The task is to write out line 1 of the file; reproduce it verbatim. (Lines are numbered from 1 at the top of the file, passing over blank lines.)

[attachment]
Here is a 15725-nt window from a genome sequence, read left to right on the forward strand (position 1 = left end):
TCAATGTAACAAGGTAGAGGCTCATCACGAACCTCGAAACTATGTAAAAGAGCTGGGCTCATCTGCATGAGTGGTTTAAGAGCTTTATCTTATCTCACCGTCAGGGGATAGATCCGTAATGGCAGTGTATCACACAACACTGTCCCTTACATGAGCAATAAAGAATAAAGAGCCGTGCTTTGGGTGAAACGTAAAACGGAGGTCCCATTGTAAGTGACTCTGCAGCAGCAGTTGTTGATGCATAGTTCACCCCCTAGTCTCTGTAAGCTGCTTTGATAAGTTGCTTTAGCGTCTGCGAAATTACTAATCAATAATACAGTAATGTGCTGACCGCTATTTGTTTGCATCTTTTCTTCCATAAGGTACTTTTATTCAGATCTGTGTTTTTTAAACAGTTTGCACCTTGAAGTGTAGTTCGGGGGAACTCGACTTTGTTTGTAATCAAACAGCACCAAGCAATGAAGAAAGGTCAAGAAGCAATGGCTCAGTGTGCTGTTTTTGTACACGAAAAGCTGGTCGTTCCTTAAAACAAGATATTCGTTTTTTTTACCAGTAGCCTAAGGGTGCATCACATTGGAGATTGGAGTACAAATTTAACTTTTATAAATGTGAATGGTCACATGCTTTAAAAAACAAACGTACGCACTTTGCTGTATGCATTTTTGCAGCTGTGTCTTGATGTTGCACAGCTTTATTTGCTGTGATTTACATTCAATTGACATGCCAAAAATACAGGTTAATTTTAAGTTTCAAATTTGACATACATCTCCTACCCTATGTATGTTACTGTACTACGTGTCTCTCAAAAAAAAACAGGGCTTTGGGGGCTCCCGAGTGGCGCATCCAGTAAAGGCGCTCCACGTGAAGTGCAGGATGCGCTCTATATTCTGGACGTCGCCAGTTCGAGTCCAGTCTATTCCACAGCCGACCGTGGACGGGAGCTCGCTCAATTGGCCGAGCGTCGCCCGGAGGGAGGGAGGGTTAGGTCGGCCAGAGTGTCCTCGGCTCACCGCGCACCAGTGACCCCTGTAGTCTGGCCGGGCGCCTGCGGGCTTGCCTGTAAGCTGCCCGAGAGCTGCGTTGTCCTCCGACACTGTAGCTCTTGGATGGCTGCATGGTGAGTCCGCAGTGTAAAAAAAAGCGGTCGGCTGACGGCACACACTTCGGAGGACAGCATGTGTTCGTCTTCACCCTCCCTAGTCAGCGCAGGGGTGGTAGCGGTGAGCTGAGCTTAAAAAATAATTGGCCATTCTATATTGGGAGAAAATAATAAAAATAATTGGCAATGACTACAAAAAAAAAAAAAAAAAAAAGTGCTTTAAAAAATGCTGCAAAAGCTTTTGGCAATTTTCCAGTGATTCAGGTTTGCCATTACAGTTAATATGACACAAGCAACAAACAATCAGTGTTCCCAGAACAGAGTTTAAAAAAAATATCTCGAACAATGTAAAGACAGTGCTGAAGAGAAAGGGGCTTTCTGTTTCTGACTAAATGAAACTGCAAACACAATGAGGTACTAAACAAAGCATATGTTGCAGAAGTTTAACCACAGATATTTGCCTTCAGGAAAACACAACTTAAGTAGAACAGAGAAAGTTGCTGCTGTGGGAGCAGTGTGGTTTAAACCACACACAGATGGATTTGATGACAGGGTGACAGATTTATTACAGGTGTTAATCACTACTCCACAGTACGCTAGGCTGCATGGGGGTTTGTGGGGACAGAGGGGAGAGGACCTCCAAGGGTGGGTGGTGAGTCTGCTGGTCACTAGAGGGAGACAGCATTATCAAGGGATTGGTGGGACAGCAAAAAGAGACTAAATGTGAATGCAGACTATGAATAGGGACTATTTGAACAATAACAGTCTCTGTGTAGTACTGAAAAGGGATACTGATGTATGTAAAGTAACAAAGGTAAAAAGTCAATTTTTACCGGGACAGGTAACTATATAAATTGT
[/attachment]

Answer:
Here is a 15725-nt window from a genome sequence, read left to right on the forward strand (position 1 = left end):